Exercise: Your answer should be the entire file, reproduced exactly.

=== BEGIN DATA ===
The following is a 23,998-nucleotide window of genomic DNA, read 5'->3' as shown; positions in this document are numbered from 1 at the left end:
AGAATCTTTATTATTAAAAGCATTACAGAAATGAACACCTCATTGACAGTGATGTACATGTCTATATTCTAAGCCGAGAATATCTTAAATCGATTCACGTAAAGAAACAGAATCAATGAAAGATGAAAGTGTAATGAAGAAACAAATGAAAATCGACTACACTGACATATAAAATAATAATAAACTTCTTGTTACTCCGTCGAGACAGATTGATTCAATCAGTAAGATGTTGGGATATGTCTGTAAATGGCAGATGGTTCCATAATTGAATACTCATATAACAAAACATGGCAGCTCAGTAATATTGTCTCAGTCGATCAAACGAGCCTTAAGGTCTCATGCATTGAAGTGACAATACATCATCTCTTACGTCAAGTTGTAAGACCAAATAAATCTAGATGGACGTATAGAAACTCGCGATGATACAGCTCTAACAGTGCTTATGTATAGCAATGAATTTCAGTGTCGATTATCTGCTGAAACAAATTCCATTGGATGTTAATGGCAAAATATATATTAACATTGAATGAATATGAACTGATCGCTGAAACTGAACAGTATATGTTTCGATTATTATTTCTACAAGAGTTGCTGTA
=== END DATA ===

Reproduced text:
The following is a 23,998-nucleotide window of genomic DNA, read 5'->3' as shown; positions in this document are numbered from 1 at the left end:
AGAATCTTTATTATTAAAAGCATTACAGAAATGAACACCTCATTGACAGTGATGTACATGTCTATATTCTAAGCCGAGAATATCTTAAATCGATTCACGTAAAGAAACAGAATCAATGAAAGATGAAAGTGTAATGAAGAAACAAATGAAAATCGACTACACTGACATATAAAATAATAATAAACTTCTTGTTACTCCGTCGAGACAGATTGATTCAATCAGTAAGATGTTGGGATATGTCTGTAAATGGCAGATGGTTCCATAATTGAATACTCATATAACAAAACATGGCAGCTCAGTAATATTGTCTCAGTCGATCAAACGAGCCTTAAGGTCTCATGCATTGAAGTGACAATACATCATCTCTTACGTCAAGTTGTAAGACCAAATAAATCTAGATGGACGTATAGAAACTCGCGATGATACAGCTCTAACAGTGCTTATGTATAGCAATGAATTTCAGTGTCGATTATCTGCTGAAACAAATTCCATTGGATGTTAATGGCAAAATATATATTAACATTGAATGAATATGAACTGATCGCTGAAACTGAACAGTATATGTTTCGATTATTATTTCTACAAGAGTTGCTGTA